Maersk claims progress in carbon neutral methanol hunt
Maersk’s head of decarbonisation believes that the company’s commitment to a having carbon neutral ship running on green methanol in 2023 is ‘extremely tough’, but the company is in talks to secure the necessary supply of the fuel, which is currently scarce.
MAERSK is making progress towards securing a green methanol supply to fulfill its pledge for a carbon-neutral vessel by 2023.
Maersk head of decarbonisation Morten Bo Christiansen said the company was moving towards sourcing green methanol, but acknowledged the self-imposed deadline will be taxing.
“We did give ourselves an extremely tough deadline. I think 2023 is a tough one,” he said during a webinar on Wednesday.
The Danish company committed in February to having a dual-fuel feeder ship running on carbon-neutral methanol by 2023. At the time of its announcement it had not secured a green methanol supply partnership and had not decided where the vessel would operate.
It also pledged that all of its newbuild vessels from 2023 onwards would be capable of running on carbon-neutral means.
Maersk had previously committed to having net zero CO2 emissions from its operations by 2050.
Mr Christiansen said he was optimistic and that Maersk had a “relatively solid path” towards its 2023 carbon-neutral methanol ship. He did not disclose with whom the company was holding talks but said it was deliberating with stakeholders across the world.
“We have been approached [over] both mature ideas and also a lot of very exciting, more immature technologies. We have a very good list of opportunities,” he said.
Mr Christiansen also said Maersk stood by its commitment to have all of its newbuilds from 2023 onwards running on carbon-neutral fuels but said he could not provide more information on developments on that front.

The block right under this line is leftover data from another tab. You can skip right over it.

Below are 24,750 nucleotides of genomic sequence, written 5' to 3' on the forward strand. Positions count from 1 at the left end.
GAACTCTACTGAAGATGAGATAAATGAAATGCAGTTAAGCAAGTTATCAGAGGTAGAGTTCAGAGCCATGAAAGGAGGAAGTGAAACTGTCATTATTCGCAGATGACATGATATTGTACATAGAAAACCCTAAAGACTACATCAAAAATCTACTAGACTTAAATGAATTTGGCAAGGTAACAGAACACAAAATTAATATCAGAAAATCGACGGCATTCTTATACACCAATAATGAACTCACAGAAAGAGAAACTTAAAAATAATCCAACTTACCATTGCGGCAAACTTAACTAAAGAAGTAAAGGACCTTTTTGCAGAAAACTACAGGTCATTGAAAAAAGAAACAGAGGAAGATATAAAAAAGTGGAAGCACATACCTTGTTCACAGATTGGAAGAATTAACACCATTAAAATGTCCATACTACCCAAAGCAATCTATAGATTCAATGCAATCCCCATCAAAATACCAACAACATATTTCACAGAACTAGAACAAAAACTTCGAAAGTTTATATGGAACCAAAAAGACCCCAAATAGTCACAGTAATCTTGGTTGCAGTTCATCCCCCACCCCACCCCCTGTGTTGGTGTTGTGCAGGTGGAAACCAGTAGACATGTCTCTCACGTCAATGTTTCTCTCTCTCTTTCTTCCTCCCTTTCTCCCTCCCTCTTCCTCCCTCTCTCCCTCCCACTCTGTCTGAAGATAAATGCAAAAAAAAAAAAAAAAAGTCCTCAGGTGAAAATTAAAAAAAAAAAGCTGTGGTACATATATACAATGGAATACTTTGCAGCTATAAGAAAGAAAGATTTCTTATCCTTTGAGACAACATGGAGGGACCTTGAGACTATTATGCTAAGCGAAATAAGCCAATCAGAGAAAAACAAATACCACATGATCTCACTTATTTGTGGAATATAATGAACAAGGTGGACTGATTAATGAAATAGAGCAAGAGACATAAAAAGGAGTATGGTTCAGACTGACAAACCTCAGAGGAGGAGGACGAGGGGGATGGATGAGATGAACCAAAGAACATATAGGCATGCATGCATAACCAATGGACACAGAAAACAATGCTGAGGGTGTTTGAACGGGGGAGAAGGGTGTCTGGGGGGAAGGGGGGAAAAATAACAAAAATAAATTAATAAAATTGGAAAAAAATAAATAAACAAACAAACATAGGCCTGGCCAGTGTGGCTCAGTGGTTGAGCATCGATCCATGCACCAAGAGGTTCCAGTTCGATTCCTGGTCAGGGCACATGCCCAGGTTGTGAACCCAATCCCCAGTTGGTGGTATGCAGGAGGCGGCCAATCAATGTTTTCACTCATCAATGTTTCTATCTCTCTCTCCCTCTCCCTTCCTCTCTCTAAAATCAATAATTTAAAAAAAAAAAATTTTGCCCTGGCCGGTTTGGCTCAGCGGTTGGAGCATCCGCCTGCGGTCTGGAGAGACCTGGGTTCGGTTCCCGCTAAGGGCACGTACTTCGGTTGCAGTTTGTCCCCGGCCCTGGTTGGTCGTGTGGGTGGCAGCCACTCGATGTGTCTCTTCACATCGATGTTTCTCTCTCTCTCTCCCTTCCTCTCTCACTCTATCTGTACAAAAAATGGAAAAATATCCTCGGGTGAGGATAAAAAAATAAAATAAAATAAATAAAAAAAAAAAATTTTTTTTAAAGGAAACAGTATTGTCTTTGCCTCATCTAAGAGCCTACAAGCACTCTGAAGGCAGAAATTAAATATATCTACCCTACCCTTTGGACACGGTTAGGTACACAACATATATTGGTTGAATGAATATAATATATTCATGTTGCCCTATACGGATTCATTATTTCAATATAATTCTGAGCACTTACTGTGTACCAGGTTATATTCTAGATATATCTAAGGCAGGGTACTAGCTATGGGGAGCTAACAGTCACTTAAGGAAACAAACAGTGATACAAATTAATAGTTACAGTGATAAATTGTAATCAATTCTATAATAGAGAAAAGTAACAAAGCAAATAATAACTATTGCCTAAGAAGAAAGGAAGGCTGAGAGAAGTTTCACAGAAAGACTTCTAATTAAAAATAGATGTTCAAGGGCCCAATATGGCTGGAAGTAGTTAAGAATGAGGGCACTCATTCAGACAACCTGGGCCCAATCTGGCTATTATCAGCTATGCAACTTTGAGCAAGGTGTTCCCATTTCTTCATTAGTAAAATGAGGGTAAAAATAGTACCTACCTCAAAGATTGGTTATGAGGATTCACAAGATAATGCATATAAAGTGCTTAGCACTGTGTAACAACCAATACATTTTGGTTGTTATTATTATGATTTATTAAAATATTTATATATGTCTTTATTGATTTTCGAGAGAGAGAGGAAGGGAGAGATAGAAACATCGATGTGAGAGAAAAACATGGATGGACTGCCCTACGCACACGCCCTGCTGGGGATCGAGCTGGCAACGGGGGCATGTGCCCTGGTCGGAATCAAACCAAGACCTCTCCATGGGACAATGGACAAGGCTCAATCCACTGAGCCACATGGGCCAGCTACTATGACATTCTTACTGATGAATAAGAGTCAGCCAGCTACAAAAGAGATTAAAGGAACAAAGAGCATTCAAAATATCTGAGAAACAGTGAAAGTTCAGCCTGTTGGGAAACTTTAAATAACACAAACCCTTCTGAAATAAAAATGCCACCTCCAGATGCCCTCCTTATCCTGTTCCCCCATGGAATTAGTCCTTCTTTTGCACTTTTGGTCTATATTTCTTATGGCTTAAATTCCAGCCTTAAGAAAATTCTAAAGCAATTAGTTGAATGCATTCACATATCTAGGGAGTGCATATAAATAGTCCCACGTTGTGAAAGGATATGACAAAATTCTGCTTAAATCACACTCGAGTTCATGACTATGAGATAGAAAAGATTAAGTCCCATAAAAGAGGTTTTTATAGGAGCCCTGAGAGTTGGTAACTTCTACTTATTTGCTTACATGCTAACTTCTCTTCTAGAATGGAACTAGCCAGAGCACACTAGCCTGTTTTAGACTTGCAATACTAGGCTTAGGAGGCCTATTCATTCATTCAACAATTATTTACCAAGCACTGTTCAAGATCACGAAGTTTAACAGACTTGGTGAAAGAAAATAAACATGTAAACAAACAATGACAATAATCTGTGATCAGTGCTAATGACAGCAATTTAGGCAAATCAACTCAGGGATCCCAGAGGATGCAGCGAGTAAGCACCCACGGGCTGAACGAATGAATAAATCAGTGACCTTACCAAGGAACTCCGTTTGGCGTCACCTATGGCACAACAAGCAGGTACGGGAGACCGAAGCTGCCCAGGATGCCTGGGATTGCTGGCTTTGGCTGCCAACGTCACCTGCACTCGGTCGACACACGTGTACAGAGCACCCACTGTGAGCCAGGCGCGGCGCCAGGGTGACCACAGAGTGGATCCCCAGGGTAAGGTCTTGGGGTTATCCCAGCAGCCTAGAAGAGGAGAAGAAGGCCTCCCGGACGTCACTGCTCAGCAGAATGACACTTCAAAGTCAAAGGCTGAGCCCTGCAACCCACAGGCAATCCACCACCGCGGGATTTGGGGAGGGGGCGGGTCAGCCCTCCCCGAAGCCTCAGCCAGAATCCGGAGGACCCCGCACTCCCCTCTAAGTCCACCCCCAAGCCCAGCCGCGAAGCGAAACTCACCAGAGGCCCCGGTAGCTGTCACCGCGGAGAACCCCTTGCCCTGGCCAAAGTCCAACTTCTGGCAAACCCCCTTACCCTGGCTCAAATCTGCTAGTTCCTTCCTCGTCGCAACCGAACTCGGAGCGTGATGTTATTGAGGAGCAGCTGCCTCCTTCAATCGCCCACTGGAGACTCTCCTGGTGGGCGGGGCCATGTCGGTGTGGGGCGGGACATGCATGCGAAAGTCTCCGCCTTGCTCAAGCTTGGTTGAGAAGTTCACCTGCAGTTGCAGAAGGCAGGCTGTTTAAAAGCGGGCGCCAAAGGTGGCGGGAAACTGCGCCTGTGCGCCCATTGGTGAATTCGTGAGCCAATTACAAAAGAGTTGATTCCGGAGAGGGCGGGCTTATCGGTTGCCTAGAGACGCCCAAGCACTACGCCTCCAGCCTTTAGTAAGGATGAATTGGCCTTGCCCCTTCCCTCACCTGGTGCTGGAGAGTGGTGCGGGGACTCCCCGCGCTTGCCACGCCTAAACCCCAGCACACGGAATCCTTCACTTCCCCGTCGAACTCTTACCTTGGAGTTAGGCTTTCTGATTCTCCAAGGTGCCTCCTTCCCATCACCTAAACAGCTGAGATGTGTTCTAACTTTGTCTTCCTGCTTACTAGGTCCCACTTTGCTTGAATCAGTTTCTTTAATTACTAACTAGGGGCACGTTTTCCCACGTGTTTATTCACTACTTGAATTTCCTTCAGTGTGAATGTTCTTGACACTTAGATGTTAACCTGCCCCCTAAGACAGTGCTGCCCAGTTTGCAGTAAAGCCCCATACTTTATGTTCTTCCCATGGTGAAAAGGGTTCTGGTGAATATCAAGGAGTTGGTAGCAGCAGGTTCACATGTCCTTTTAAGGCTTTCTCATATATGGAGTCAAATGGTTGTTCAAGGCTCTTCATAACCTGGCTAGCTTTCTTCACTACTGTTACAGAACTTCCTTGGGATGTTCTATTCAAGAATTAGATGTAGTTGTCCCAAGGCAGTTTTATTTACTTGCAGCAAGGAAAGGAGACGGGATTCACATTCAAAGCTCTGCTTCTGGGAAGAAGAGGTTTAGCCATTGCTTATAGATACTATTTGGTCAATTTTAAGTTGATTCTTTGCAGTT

Maersk’s plan for a carbon-neutral methanol ship in 2023 has been received warmly by some in the industry who see it as a tangible effort to accelerate decarbonisation. But it has also been criticised by others who question whether methanol can ever really become carbon neutral and whether promoting the concept of green methanol was a mistake.
Methanol as a fuel today can reduce CO2 emissions from a ship by up to 20% compared to conventional fuel oil.
Maersk’s pursuit of a carbon-neutral methanol-powered ship covers the fuel’s entire lifecycle, from its production and distribution to its combustion by the vessel.
A carbon-neutral fuel means that throughout its lifecycle it will emit the same amount of CO2 as it will absorb.
Green methanol can be produced either as bio-methanol based on biomass from sustainable feedstocks, or as e-methanol, which uses CO2 captured from renewable sources and green hydrogen.
Methanol today is widely produced, as it is used in the creation of other chemicals, but green methanol accounts for only a negligible fraction of it.
There are around 98 million tonnes of methanol produced each year, emitting 300m tonnes of CO2 during its use and production, according to a recent report by the International Renewable Energy Agency and the Methanol Institute.
Yet less than 200,000 tonnes of this production is green methanol, most of it being bio-methanol.
There are also concerns today about whether and how green methanol can ever become genuinely carbon neutral.
UCL Energy Institute reader Dr Tristan Smith said in February that the most sustainable methanol today can eliminate emissions by between 50% to 75% throughout the fuel’s lifecycle.
Maersk has also said it would consider using carbon offsets, which allow companies to compensate for their own emissions by financing external sustainability projects, for its scope 2 and 3 emissions.
Scope 2 emissions include those indirect emissions caused by heat and electricity purchased and used by the company.
Scope 3 emissions are all other indirect emissions from sources that the company does not own or control, including upstream and downstream emissions. This includes production of fuels used, so Maersk could theoretically use carbon offsets to fulfil its carbon neutrality pledge.
This article originally appeared on Lloyd's List